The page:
On separating complex repeating patterns from recordings ... [from AUDITORY] (Kevin Austin )

Subject: On separating complex repeating patterns from recordings ... [from AUDITORY]
From:    Kevin Austin  <kevin.austin@xxxxxxxx>
Date:    Thu, 20 Sep 2012 22:40:08 -0400

Begin forwarded message: > From: "garth@xxxxxxxx" <garth@xxxxxxxx> > Subject: [*electroacoustics*] Re: [cec-c] On separating complex repeating patterns from recordings ... [from AUDITORY] > Date: 2012 September 20 8:27:57 PM EDT > To: cec-conference@xxxxxxxx > Cc: ACMA <acma-l@xxxxxxxx>, electroacoustics@xxxxxxxx > Reply-To: electroacoustics@xxxxxxxx > > Izotope RX > http://www.izotope.com/products/audio/rx/ > > --- > Cheers > > Garth > Garth.Paine@xxxxxxxx > http://www.activatedspace.com > > > On Sep 20, 2012, at 1:59 PM, Kevin Austin wrote: > >> >> On 19/09/12 21:59, Kyle Jasmin wrote: >>>> Dear all, >>>> >>>> I wonder if anyone has successfully removed the sound of a helium pump >>>> from auditory recordings made in an MRI scanner. It occurs regularly >>>> (every 1s), and changes over time (Praat thinks it is a formant with >>>> downward trajectory). Any advice is appreciated on subtracting >>>> regularly repeating sounds would be appreciated. >>>> >>>> With thanks, >>>> >>>> Kyle Jasmin >>>> Speech Communication Laboratory, UCL Institute of Cognitive >>>> Neuroscience & Laboratory of Brain and Cognition, National Institute >>>> of Mental Health >>> >>> -- >>> Dan Stowell >>> Postdoctoral Research Assistant >>> Centre for Digital Music >>> Queen Mary, University of London >>> Mile End Road, London E1 4NS >>> http://www.elec.qmul.ac.uk/digitalmusic/people/dans.htm >>> http://www.mcld.co.uk/ >> >> >> >> Dear Kyle, >> >> I dont have experience with MRI scanner sounds in particular, but it seems like such a structured interfering source should be a good match for the exemplar-based source separation techniques I have been using over the past few years. You can find more information on my website, www.amadana.nl , as well as a demo (matlab) and some links to related techniques that may be of use. >> >> Feel free to contact me directly if you think this can be of use, then we can give it a try. >> >> Jort Gemmeke >> Postdoctoral Researcher >> KU Leuven, ESAT-PSI Speech group >> www.amadana.nl >> >> >> >>> -----Original Message----- >>> From: AUDITORY - Research in Auditory Perception [mailto:AUDITORY@xxxxxxxx On Behalf Of Dan Stowell >>> Sent: Thursday, September 20, 2012 4:44 AM >>> To: AUDITORY@xxxxxxxx >>> Subject: Re: [AUDITORY] Subtracting regularly repeating sounds >>> >>> Kyle, >>> >>> The task reminds me of some work done by colleagues of mine, separating the components heart sound signals from stethoscope recordings. In their case they wanted to keep the repeating part rather than suppress it, but the basic characteristics of the sound - regular but slowly varying - are a good match. >>> >>> M. G. Jafari, F. L. Hedayioglu, M. T. Coimbra and M. D. Plumbley. Blind source separation of periodic sources from sequentially recorded instantaneous mixtures. In Proc 7th International Symposium on Image and Signal Processing and Analysis (ISPA 2011), Dubrovnik, Croatia, 4-6 Sept. 2011, pp 540-545, 2011. >>> >>> F. L. Hedayioglu, M. G. Jafari, S. S. Mattos, M. D. Plumbley, M. T. >>> Coimbra. Separating sources from sequentially acquired mixtures of heart signals. In Proc IEEE International Conference on Acoustics, Speech and Signal Processing (ICASSP 2011), Prague, pp 653-656, May 22-27, 2011. >>> http://dx.doi.org/10.1109/ICASSP.2011.5946488 >>> >>> Best >>> Dan >> >> >>> From: Bryan A Pardo <pardo@xxxxxxxx> >>> Subject: Re: [AUDITORY] Subtracting regularly repeating sounds >>> Date: 2012 September 20 12:27:42 PM EDT >>> To: AUDITORY@xxxxxxxx >>> Reply-To: Bryan A Pardo <pardo@xxxxxxxx> >>> >>> Hi all, >>> >>> Our lab has been doing work on separating complex (and simple) repeating patterns from non-repeating audio (e.g. drum riff separated from person talking). We have source code, published articles and audio examples available here: >>> >>> http://music.cs.northwestern.edu/research.php?project=repet >>> >>> We're also giving a tutorial along with Josh McDermott on what we've been doing at the upcoming ISMIR conference called "Leveraging Repetition to Parse the Auditory Scene" http://ismir2012.ismir.net/event/tutorials >>> >>> Bryan Pardo >>> Associate Professor >>> Electrical Engineering and Computer Science >>> Northwestern University >>> >> >> Dear all >> >> I've tried Bryan's repeated pattern extraction technique -- it worked pretty well, although it removed some of the speech. If you're curious about the results, the input and output files are here. https://www.dropbox.com/sh/nrj4j7mmefhf36w/WBrN8KmlhS >> >> Next I'll try Jort's approach. Thanks for the advice. >> >> Best >> Kyle >> >> >> >> The exemplar work looks like a good approach, as Jort has provided Matlab code, I would imagine that it could be readily tested for your particular case. >> >> Another approach to think about, if you have a section of isolated noise in your audio recording, is the pioneering work by Ephraim & Malah. >> They produced the statistical method of spectral noise estimation and removal ... the trick in your case would be to make sure that you are using an analysis window which is long enough to be able to capture the low frequency components of your noise source. >> >> You can find a SPDemo application in the downloads section on their web page : >> http://sipl.technion.ac.il/ >> >> Matt >> >> >> >> -- >> You received this message because you are subscribed to the "CEC-Conference" group. >> To post: cec-conference@xxxxxxxx >> To unsubscribe: cec-conference+unsubscribe@xxxxxxxx >> More options: https://groups.google.com/forum/#!forum/cec-conference >> CEC website: http://cec.sonus.ca >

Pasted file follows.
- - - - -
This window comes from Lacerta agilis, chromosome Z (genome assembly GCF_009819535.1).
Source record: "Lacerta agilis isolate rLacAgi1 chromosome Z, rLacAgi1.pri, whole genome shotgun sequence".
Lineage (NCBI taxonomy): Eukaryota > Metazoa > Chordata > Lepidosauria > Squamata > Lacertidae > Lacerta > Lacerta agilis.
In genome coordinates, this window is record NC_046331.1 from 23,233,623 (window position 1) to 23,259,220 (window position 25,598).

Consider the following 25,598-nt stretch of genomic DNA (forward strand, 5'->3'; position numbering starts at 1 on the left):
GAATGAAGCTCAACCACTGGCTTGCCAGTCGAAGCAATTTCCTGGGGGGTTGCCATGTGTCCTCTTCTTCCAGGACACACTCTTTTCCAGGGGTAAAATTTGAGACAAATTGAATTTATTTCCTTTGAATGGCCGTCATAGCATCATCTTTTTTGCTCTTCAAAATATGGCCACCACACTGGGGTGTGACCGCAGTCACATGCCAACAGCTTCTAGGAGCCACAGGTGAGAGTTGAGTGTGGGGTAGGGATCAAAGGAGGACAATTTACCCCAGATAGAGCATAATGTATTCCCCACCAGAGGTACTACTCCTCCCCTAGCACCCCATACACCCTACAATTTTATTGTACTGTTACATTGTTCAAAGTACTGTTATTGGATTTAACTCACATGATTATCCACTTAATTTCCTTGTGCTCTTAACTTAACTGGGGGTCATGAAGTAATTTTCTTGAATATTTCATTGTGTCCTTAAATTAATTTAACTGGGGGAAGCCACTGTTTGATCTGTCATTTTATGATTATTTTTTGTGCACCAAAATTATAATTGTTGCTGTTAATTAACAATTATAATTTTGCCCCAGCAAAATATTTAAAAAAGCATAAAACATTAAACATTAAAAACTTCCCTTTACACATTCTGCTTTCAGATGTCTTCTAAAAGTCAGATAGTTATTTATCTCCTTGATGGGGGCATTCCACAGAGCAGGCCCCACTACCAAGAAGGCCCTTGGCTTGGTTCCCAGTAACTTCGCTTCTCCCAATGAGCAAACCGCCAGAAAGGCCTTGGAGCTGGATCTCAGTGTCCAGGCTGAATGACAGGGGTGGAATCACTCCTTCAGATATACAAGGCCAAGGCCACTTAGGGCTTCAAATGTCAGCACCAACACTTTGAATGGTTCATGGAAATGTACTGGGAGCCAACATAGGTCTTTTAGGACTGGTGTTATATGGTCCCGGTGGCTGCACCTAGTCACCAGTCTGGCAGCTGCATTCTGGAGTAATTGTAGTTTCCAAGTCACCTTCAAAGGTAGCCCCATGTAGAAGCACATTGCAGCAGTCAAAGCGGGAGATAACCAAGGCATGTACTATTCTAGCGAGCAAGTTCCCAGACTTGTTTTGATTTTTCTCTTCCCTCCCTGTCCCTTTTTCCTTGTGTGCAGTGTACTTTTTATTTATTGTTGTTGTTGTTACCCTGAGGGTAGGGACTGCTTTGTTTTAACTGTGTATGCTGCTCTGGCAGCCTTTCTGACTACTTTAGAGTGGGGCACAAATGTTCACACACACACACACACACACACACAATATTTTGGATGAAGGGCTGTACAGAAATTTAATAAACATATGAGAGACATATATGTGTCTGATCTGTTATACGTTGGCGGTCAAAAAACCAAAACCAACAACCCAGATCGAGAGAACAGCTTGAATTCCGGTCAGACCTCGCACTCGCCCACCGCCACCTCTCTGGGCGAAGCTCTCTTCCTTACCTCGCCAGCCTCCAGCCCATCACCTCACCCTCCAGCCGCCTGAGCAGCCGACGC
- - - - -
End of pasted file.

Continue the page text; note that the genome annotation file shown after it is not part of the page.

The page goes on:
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Electrical Engineering Dept., Columbia University